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Vladimir Putin secured a summit meeting with U.S. President Donald Trump, and speculation about what Putin will do when his fourth term ends bubbled up just weeks after it began.
Here are some of the key developments in Russia over the past week, and some of the takeaways going forward.
Win Going In
U.S.-Russia summits are often seen as zero-sum affairs – contests that have rules and traditions and come down to a simple question when the diplomatic dust settles: Who won?
Before he even sits down with Putin in Helsinki on July 16, Trump is facing questions not only about what the United States has to gain from the meeting but whether it should be happening at all.
For Putin, on the other hand, it’s an absolute no-brainer. No matter what Trump’s summit scorecard looks like, there’s little question that Putin will put a mark in the win column.
For one thing, it puts Putin back in the place he is widely believed to covet more than almost anything: a seat at the intimate, two-person table with the head of the other Cold War superpower.
The venue only adds to the mystique. There was talk of Vienna -- spy-swap central -- and speculation that Trump might travel to Moscow for a soccer summit of sorts, coinciding with the World Cup final.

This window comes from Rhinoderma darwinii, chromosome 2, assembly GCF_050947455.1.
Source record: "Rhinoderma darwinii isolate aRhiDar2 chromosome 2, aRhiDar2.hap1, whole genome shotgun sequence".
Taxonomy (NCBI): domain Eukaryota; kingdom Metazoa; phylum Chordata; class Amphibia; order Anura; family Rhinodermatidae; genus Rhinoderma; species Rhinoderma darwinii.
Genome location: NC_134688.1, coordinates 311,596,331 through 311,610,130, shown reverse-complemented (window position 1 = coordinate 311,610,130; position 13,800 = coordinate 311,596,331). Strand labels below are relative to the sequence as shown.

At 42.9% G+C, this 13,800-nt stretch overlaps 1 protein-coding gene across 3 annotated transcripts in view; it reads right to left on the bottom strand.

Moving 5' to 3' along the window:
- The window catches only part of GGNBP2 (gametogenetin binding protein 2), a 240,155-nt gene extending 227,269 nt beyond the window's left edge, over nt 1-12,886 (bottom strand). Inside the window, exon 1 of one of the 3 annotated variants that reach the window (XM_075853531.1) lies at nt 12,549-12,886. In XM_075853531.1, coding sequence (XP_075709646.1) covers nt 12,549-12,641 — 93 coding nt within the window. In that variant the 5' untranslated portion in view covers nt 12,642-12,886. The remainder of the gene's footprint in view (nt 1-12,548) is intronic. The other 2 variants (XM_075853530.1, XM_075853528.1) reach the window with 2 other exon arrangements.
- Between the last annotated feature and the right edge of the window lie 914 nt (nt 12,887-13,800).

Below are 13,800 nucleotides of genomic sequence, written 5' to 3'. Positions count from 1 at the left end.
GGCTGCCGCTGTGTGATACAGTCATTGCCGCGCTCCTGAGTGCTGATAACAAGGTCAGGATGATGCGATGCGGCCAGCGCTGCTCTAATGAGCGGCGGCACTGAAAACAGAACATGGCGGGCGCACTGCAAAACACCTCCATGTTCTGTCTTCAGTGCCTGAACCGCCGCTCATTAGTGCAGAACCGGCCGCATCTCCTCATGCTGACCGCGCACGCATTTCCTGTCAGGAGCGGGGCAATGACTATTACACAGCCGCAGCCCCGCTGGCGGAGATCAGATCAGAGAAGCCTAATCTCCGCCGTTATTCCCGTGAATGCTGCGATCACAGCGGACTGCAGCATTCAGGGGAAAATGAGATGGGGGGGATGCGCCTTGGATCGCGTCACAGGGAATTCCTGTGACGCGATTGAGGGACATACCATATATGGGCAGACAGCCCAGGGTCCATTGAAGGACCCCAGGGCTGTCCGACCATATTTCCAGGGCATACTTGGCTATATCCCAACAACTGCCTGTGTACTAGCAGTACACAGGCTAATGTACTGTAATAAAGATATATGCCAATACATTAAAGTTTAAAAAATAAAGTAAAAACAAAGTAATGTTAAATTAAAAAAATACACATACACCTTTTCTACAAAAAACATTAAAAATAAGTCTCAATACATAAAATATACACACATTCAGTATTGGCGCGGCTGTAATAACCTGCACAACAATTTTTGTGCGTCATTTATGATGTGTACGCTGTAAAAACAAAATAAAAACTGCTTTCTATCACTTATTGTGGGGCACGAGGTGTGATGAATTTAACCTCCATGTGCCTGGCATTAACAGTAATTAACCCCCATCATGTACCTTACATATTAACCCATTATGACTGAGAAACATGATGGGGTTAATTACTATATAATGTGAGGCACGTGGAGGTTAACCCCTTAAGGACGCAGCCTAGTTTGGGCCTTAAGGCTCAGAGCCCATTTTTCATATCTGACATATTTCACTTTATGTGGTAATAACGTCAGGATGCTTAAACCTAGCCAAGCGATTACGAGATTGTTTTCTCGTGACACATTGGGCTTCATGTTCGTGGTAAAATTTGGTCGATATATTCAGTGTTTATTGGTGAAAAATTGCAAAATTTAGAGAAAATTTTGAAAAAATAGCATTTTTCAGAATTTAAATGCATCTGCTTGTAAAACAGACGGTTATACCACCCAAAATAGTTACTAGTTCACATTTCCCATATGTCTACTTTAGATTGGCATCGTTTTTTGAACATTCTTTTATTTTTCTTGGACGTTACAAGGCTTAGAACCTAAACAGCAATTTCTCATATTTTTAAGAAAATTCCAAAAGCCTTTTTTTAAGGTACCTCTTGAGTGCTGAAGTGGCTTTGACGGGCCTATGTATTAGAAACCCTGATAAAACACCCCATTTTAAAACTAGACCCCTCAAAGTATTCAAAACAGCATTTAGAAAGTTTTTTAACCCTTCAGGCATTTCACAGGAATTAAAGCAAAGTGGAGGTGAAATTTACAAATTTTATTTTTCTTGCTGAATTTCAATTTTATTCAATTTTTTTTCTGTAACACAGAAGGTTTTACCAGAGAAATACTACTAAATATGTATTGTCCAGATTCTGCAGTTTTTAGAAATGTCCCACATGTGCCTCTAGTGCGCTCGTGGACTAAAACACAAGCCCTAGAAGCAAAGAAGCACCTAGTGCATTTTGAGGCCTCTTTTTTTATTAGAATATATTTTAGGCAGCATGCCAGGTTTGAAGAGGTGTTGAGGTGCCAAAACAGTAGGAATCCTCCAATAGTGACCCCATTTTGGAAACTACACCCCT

But Helsinki -- up the Baltic Sea coast from Putin’s hometown of St. Petersburg, in non-NATO-member Finland -- was also a quintessential Cold War capital. And it has been the site of at least three previous meetings between the leaders of Moscow and Washington – one way back in 1975, when Gerald Ford held what he called “businesslike, very friendly” talks with Leonid Brezhnev that focused on nuclear weapons amid a broader conference that produced a landmark pledge to respect human rights and freedoms.
Those last two topics may not be high on the Trump-Putin agenda in Helsinki, but the U.S. and Russian nuclear arsenals appear likely to be discussed. Trump has spoken repeatedly of an “arms race” -- a term that is profoundly evocative of the Cold War.
And while Trump has warned Moscow that the United States would win such a contest, the terminology is likely to please the Kremlin because it draws attention to Russia’s nuclear arsenal – something Putin is hardly shy about doing himself.
The timing of the meeting also seems like a plus, if anything, for Putin. Coming four days after a NATO summit, it could cast a shadow over that gathering and add to tension among Western nations after a fractious G7 summit that underscored transatlantic rifts.
There are reports of a possible deal on Syria, and Putin may hope that Trump’s seemingly accommodating recent approach to Russia – his call for making the G7 the G8 again, for example -- will segue into concrete gains for the Kremlin. A big prize for Putin would be an actual shift in the U.S. position on Crimea, the Ukrainian peninsula whose seizure by Moscow in 2014 is at the heart of the tense relations between Russia and the West.